Entrance to the Barn Dojo....

Friday, August 03, 2012

Shisochin...what four?

Hokama book
Many years ago, in a country far, far away...I'm thinking of this because I saw a discussion of Shisochin recently...Anyway, at the time I was sitting in Matayoshi Shinpo sensei's dojo with a number of other students from the States, when Hokama Tetsuhiro sensei came by. Not so unusual, I suppose, since he had trained kobudo with Matayoshi sensei. This was just after he had written his first book on the history of Okinawan karate. He had a stack of books with him, which he brought in, very generously autographed, and gave to us. I think we actually bought them, but it was certainly worth it. The pictures are great, though I still can't read it!

Later, on a walk back after visting the Shuri museum with him and Matayoshi sensei, we had an opportunity to ask Hokama sensei about the meanings of the different Goju-ryu kata names, among other things. I wish we had been savy enough to ask more meaningful questions, but we were relatively young in age and experience. Anyway, I remember Hokama sensei saying that he believed Shisochin got its name form the four-direction palm strikes, since there were four of these techniques and they were done first to the south, then to the north, then west, and finally to the east.
A plausible explanation, I suppose, but I have since come to think that the kata was called Shisochin (four direction fighting) because it shows responses to attacks from four directions--from the front, the back, and the sides. Certainly most of the other classical kata of Goju-ryu show a variety of ways to respond to attacks from the front and sides, but Shisochin seems to me to show a response to an attack from the rear--not such a common scenario in Goju-ryu, I think--though I don't subscribe to the idea that the over-the-shoulder "punch" is an attack to the rear. Rather, I believe, the movement of the arms simply shows a release from a rear bear hug attempting to pin the defender's arms to his sides. The dropping motion of the body along with the rear thrust of the hips facilitates this release. The counter-attack, however, is in the turn around into the final position. The upper left arm of the defender's release grabs the attacker's head on the turn around, while the defender's right hand drops, first attacking the groin and then bringing the attacker's left arm up while bringing the attacker's head down with the left arm. The final position is in cat stance (neko-ashi) to show that the knee is brought up into the attacker's head or face. The end. Of course, I could be wrong.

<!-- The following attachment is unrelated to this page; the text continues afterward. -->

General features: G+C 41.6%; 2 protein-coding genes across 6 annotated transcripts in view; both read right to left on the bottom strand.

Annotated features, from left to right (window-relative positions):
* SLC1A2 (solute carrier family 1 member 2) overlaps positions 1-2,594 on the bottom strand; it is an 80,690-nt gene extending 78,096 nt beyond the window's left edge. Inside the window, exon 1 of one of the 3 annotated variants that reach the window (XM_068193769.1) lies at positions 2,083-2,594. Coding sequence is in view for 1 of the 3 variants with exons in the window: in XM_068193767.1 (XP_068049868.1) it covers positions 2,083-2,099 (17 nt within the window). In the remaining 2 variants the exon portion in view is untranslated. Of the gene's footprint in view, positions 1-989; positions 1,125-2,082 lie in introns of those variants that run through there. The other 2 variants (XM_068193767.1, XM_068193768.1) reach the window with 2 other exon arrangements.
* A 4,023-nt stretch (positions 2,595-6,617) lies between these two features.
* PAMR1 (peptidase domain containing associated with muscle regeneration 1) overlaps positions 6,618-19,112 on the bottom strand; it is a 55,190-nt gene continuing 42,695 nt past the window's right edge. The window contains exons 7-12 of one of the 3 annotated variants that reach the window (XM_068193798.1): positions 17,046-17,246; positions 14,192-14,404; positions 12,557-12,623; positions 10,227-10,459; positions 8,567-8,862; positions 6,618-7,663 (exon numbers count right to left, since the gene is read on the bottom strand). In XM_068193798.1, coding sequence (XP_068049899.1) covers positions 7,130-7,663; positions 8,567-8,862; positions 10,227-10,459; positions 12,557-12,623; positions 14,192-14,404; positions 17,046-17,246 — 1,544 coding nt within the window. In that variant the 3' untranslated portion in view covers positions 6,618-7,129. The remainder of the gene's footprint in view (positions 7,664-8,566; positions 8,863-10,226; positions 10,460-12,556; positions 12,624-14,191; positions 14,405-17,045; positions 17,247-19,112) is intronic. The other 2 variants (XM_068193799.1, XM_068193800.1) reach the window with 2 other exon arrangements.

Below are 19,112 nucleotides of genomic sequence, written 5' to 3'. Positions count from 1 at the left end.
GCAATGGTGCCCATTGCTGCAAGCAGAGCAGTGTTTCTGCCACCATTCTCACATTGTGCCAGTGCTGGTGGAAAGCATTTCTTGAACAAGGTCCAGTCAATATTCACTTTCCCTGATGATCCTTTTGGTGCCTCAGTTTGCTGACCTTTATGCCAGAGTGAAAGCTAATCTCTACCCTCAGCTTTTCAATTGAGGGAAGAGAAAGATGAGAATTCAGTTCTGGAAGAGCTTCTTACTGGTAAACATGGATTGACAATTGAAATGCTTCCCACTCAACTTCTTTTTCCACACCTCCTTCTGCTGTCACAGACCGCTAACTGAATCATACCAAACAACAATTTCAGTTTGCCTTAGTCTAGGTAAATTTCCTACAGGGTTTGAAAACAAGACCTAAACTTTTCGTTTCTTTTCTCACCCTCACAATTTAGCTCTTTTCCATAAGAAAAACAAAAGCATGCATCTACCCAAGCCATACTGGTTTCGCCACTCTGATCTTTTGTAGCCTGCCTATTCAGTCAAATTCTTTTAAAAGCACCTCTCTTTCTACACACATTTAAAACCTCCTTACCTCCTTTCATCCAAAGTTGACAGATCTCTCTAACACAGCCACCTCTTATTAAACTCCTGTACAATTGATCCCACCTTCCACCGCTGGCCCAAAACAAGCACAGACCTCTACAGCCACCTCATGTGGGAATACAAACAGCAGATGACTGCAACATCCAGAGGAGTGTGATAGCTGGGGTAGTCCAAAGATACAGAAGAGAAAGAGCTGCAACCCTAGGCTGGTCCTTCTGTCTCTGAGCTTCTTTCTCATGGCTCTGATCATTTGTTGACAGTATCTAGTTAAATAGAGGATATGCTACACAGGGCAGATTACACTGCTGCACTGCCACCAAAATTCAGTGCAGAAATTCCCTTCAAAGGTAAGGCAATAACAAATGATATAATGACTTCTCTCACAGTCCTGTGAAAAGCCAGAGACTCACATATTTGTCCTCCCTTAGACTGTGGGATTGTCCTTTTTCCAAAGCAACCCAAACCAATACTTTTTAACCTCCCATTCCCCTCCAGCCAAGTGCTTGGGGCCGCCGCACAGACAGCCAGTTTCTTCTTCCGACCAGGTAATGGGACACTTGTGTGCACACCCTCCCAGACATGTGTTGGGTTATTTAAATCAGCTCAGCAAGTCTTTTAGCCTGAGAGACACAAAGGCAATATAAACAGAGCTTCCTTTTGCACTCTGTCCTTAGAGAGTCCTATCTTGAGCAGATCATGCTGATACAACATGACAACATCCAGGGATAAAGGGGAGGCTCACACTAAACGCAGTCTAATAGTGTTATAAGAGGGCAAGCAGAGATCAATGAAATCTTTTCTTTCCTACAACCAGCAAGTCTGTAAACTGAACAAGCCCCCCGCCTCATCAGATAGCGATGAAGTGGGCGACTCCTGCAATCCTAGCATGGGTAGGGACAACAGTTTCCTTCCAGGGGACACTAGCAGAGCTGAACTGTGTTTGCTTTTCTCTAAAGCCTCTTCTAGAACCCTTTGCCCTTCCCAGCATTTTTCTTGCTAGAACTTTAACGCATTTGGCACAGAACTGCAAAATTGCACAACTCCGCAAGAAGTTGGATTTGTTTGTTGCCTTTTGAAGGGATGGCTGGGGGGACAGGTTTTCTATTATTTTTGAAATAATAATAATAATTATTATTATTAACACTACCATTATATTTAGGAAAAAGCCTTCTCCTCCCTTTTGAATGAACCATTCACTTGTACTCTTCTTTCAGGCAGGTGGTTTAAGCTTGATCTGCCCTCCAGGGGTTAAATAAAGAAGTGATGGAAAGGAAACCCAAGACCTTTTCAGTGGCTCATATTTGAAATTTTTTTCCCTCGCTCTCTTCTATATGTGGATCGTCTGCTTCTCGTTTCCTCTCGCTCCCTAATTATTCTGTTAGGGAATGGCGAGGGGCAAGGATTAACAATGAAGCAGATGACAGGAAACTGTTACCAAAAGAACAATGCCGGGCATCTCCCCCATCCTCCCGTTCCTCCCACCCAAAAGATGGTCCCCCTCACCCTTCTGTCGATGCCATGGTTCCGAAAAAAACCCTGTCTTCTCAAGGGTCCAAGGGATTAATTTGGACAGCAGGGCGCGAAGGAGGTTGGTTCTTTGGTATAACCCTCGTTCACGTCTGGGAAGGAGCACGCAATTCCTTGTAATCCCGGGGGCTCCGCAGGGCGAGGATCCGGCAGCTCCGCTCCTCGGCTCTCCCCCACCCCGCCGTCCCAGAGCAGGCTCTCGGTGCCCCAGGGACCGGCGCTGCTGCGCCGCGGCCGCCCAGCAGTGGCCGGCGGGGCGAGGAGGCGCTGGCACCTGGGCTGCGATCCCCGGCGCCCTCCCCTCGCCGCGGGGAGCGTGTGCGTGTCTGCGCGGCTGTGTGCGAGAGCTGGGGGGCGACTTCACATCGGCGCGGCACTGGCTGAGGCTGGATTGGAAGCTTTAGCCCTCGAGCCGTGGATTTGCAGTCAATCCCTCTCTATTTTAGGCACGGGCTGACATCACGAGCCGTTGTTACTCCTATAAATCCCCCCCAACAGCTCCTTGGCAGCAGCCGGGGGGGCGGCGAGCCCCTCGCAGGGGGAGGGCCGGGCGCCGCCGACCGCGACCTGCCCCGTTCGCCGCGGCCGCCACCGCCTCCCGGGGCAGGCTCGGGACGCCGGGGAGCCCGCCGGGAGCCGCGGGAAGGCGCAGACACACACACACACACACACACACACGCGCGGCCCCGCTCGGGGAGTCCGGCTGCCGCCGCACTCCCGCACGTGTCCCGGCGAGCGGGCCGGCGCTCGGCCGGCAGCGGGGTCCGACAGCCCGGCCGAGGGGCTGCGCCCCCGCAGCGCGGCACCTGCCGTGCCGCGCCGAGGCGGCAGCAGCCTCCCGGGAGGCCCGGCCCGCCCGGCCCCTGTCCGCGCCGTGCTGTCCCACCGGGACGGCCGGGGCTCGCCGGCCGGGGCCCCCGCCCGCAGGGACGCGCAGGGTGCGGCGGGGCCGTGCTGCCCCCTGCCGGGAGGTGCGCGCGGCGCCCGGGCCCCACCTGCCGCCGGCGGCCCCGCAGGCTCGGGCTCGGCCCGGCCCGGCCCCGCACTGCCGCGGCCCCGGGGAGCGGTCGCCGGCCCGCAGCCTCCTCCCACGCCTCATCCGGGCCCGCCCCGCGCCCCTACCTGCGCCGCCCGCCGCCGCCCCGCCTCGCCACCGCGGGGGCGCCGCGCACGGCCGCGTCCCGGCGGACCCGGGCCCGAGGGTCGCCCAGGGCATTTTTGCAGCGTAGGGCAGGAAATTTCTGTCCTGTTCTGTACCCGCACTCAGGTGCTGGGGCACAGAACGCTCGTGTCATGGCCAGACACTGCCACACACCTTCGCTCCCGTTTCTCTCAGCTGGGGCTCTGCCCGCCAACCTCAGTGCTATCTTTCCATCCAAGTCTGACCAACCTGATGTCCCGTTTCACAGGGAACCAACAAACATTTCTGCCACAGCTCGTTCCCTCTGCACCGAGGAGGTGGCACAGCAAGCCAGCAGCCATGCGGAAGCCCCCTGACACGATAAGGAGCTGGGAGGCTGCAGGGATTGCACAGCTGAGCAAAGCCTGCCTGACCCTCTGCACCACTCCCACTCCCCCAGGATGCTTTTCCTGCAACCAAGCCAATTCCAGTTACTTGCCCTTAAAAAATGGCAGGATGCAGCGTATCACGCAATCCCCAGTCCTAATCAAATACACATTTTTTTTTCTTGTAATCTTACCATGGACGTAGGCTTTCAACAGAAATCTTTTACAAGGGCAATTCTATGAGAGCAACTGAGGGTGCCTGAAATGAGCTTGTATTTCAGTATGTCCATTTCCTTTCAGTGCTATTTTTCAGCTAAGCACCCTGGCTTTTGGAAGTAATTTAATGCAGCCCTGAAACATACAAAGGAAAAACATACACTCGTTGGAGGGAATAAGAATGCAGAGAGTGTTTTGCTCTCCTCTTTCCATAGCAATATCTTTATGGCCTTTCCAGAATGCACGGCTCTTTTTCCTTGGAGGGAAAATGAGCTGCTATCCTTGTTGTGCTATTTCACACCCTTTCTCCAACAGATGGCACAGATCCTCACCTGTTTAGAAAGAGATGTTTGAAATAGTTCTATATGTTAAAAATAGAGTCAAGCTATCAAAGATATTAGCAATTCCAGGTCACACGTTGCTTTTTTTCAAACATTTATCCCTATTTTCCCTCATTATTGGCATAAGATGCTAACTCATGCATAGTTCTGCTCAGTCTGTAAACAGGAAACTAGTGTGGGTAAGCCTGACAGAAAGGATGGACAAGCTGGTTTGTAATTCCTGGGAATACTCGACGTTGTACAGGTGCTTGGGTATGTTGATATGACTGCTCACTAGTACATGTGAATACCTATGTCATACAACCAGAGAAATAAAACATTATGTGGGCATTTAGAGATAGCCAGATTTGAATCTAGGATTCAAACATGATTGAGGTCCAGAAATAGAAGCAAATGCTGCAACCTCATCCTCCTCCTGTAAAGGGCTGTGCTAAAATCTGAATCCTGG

The interesting thing, however, is that this bunkai or analysis of kata takes into consideration not just some aspects of the moves in kata but all of them--the hands, the feet, the body, the directional changes, etc. I hate it when someone calls it bunkai and it doesn't match the kata?! Call it something else. Flights of fancy (or experimentation) are fun and even often instructive, but if kata is a tool to remember how to do techniques, then bunkai should show how those same techniques are applied, shouldn't it?
Something similar to Shisochin technique just before the turn from the Bubishi.

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